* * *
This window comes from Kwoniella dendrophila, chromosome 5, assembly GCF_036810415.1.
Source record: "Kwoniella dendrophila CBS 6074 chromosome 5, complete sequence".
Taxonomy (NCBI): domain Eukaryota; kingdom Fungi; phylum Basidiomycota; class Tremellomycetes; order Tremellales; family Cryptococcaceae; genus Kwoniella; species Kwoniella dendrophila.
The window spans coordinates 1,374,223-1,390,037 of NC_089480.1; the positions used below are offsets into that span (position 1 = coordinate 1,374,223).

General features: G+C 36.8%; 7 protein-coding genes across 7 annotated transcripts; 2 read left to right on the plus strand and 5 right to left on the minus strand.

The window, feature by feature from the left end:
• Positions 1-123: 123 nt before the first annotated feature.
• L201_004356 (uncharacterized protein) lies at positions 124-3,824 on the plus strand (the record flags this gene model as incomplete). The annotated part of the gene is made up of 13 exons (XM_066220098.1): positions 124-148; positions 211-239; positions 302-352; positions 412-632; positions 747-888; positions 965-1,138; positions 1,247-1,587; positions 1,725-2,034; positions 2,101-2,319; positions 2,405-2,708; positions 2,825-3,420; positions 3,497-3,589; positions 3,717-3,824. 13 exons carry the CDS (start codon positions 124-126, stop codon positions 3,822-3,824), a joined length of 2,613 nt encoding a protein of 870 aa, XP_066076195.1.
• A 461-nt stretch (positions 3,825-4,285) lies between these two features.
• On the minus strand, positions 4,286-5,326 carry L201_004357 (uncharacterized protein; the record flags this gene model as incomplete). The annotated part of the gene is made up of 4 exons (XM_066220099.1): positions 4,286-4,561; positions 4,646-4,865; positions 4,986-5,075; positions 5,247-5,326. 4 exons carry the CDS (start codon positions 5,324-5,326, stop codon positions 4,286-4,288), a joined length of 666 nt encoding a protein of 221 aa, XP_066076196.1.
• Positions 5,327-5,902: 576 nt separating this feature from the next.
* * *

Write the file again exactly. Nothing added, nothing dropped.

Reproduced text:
This window comes from Kwoniella dendrophila, chromosome 5, assembly GCF_036810415.1.
Source record: "Kwoniella dendrophila CBS 6074 chromosome 5, complete sequence".
Taxonomy (NCBI): domain Eukaryota; kingdom Fungi; phylum Basidiomycota; class Tremellomycetes; order Tremellales; family Cryptococcaceae; genus Kwoniella; species Kwoniella dendrophila.
The window spans coordinates 1,374,223-1,390,037 of NC_089480.1; the positions used below are offsets into that span (position 1 = coordinate 1,374,223).

General features: G+C 36.8%; 7 protein-coding genes across 7 annotated transcripts; 2 read left to right on the plus strand and 5 right to left on the minus strand.

The window, feature by feature from the left end:
• Positions 1-123: 123 nt before the first annotated feature.
• L201_004356 (uncharacterized protein) lies at positions 124-3,824 on the plus strand (the record flags this gene model as incomplete). The annotated part of the gene is made up of 13 exons (XM_066220098.1): positions 124-148; positions 211-239; positions 302-352; positions 412-632; positions 747-888; positions 965-1,138; positions 1,247-1,587; positions 1,725-2,034; positions 2,101-2,319; positions 2,405-2,708; positions 2,825-3,420; positions 3,497-3,589; positions 3,717-3,824. 13 exons carry the CDS (start codon positions 124-126, stop codon positions 3,822-3,824), a joined length of 2,613 nt encoding a protein of 870 aa, XP_066076195.1.
• A 461-nt stretch (positions 3,825-4,285) lies between these two features.
• On the minus strand, positions 4,286-5,326 carry L201_004357 (uncharacterized protein; the record flags this gene model as incomplete). The annotated part of the gene is made up of 4 exons (XM_066220099.1): positions 4,286-4,561; positions 4,646-4,865; positions 4,986-5,075; positions 5,247-5,326. 4 exons carry the CDS (start codon positions 5,324-5,326, stop codon positions 4,286-4,288), a joined length of 666 nt encoding a protein of 221 aa, XP_066076196.1.
• Positions 5,327-5,902: 576 nt separating this feature from the next.